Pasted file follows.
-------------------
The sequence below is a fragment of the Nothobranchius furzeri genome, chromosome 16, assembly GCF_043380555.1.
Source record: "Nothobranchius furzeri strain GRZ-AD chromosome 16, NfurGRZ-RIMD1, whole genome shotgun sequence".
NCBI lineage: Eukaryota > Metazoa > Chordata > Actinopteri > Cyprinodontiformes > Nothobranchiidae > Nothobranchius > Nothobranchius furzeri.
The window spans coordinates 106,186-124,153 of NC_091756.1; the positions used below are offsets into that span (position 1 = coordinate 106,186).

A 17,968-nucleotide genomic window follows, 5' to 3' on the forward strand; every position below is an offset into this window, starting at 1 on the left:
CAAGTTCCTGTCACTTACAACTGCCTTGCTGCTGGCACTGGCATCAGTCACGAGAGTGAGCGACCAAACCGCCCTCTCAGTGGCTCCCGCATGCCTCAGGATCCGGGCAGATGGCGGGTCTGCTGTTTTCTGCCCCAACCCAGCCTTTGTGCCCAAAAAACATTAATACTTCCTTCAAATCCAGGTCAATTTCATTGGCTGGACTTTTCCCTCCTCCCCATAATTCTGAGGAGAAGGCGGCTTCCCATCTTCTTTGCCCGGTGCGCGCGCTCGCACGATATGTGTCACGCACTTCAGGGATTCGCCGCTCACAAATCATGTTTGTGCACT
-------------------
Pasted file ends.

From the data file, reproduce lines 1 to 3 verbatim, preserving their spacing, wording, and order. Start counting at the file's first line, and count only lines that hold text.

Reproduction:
The sequence below is a fragment of the Nothobranchius furzeri genome, chromosome 16, assembly GCF_043380555.1.
Source record: "Nothobranchius furzeri strain GRZ-AD chromosome 16, NfurGRZ-RIMD1, whole genome shotgun sequence".
NCBI lineage: Eukaryota > Metazoa > Chordata > Actinopteri > Cyprinodontiformes > Nothobranchiidae > Nothobranchius > Nothobranchius furzeri.